Kilkenny happy nine game journey has prepared them for Galway test

John Knox

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John Knox

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Kilkenny happy nine game journey has prepared them for Galway test

Ciarán Brennan scored a goal for Kilkenny Picture: John McIlwaine

Kilkenny have travelled through a never before experienced nine game journey in the minor hurling championship, but it has been a learning experience and they won’t fear defending champions, Galway, in the final in three weeks time.
There were hiccups along the way when the Cats were beaten by Dublin in the Leinster final and then favourites, Galway, in the All-Ireland quarter-finals, Round 1, but Kilkenny emerged from those dark days with renewed spirit and focus.
“To get over the line against that talented Tipperary team was no mean achievement,” enthused Kilkenny manager, Richie Mulrooney after his charges performed big time in Croke Park on Sunday to put wins back-to-back, building on the quarter-final Round 2 victory over Limerick.
“We are absolutely delighted to be back in the minor final,” Mulrooney added. “We were delighted with the performance.”
Blazing trail
The Dicksboro clubman reminded that we had spoken a few times during the season when Kilkenny were blazing a trail through Leinster. Then the wheel came off the wagon, and two games were lost.
However, through the darkness of the defeat against Galway, Mr Mulrooney and his selectors saw light in the second half showing, when the Cats out-scored the Tribesmen.
“That second half performance against Galway was very strong, and we carried that good form into the next game against Limerick,” he said when we spoke in Croke Park. “Today we mightn’t have been as fluid as we were against Limerick, but when we were required to dig deep we dug deep.”
Twice during the second half Tipp, who only got into the game during the closing period, cut the deficit to two points. On each occasion the response from Kilkenny was magnificent as they dug out scores.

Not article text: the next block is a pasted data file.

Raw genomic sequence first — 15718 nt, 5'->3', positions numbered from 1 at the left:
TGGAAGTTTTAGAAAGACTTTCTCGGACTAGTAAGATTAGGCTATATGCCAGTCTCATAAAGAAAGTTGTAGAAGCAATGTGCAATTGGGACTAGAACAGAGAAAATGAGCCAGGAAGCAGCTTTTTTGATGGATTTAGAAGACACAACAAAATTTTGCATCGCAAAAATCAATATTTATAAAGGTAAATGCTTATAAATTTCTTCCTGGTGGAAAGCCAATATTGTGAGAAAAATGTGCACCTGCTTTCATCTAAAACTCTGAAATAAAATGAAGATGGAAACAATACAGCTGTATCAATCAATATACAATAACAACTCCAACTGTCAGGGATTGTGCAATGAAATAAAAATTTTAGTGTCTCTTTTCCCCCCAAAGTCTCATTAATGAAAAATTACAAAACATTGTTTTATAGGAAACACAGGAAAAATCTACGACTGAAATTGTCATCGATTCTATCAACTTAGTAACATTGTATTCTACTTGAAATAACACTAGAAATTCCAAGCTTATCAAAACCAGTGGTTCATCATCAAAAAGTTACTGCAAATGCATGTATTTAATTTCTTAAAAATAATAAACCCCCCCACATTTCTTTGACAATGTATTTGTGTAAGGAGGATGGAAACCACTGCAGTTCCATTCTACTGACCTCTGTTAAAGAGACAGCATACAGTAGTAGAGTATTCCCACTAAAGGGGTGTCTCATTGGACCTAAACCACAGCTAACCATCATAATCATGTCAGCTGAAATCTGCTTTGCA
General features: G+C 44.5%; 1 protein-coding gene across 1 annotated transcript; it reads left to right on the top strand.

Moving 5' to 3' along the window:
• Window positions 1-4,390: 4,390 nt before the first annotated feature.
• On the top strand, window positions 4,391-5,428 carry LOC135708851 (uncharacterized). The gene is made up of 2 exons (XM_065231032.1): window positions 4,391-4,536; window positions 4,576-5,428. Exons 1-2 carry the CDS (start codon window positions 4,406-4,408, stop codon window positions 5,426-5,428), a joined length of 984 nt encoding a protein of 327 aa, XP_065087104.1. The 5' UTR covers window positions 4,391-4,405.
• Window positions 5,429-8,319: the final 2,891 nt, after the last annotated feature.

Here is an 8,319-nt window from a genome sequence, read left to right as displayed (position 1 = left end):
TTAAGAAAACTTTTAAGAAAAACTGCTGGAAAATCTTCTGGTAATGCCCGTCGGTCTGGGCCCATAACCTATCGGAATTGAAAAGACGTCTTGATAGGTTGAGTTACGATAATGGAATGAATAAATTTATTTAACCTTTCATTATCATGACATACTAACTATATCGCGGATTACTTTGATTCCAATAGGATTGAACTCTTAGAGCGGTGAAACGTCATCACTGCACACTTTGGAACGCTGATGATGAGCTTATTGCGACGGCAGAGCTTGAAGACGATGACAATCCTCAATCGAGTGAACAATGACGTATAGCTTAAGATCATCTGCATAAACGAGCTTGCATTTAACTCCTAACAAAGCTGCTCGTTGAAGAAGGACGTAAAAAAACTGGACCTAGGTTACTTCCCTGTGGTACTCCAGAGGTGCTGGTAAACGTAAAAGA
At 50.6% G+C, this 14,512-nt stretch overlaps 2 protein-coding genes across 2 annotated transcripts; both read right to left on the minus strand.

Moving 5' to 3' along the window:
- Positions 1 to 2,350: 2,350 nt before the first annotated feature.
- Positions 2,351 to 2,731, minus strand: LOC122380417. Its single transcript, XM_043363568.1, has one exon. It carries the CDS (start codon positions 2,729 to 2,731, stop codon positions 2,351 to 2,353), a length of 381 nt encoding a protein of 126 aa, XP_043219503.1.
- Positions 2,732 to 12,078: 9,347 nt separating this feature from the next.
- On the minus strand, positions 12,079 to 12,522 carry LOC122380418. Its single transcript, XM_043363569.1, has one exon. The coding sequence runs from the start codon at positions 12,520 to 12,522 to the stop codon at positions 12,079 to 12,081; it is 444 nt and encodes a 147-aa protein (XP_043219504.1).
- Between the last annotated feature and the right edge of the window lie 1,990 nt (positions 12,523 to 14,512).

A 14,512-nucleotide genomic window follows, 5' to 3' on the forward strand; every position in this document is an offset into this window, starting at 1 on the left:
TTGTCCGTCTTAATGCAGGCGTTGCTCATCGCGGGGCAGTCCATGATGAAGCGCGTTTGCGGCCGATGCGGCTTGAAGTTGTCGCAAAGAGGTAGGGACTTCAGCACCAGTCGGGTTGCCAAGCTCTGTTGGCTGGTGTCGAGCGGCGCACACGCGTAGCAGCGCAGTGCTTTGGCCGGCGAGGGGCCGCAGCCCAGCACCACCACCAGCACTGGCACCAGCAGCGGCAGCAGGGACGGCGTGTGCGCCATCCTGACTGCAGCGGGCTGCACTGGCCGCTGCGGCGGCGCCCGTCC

Mr Mulrooney admitted Kilkenny had been hurt mentally after the two defeats.
“The players were devastated,” he admitted. “It wasn’t the defeat in itself. You can be beaten any day, but the manner of the defeats hurt. Our response, and our new defence, if that is what you call it, has conceded very little from play.
“When we get back into the training field we have two weeks of good preparation ahead of us. The third week we will wind down. We know Galway are fantastic, formidable. But we are not bad ourselves.
“We will come back here and give a really good account of ourselves,” he assured.
Reminding him that Kilkenny out-scored Galway in the second half of their clash, we wondered where that left his charges.
“Galway were very, very impressive in their semi-final win,” he replied. “It is very hard to find a weak link on their team, but our lads are good, skilful hurlers as well. Our work-rate has improved an awful lot since the Leinster campaign.
“That is what you expect. These players are 17 and they are developing. You don’t learn about work-rate over night, but all the time they are working and working. I would find it difficult to pick one player over any other. It was a real team effort in terms of work-rate.
“When the chips were down and Tipp were coming our lads stayed going,” he reminded.
Kilkenny improved on small things, like keeping the free count against down.
“We spoke about that during the week and in the dressing-room,” the manager revealed. “We spoke about how we would have had the Limerick game wrapped up if we hadn’t conceded so many frees in the first half.
“The lads were conscious of that. They are very good hurlers and we told them to just get to the ball first.
“To play well in Croke Park was important. I thought the two games against Galway and Limerick really set us up for today. Tipperary were back in their training field. Under Tommy Dunne you can be sure those sessions were top notch, but I don’t know, no matter what you are doing when training, it can’t match competitive matches.
“Maybe it was a blessing in disguise that we went the scenic route in the championship,” he smiled.
While the wet conditions early on made life difficult for the players, Kilkenny suffered most, shooting five wides during the opening nine minutes.
Kilkenny knew they were dominant, and the thought went through the mind that there could be a price to be paid later, the manager said.
“All in all, it was a super day’s work,” Mr Mulrooney beamed. “Absolutely.”
And what about the final?
“No fears, absolutely,” he shot back.
The All-Ireland final will be Kilkenny 10th match of the campaign. Mr Mulrooney recalled that the last time he was in charge of the minors, from 2008 to 2010, the county qualified for three finals, winning two. During that period they played 16 games over the three seasons.
“That is how things have changed,” he said when he reflected on the new championship format. Whatever happens, the boys will look back at it as the year they really started their Kilkenny careers.
“To get 10 matches together, where each one is important, is fantastic,” he added when he signed off.

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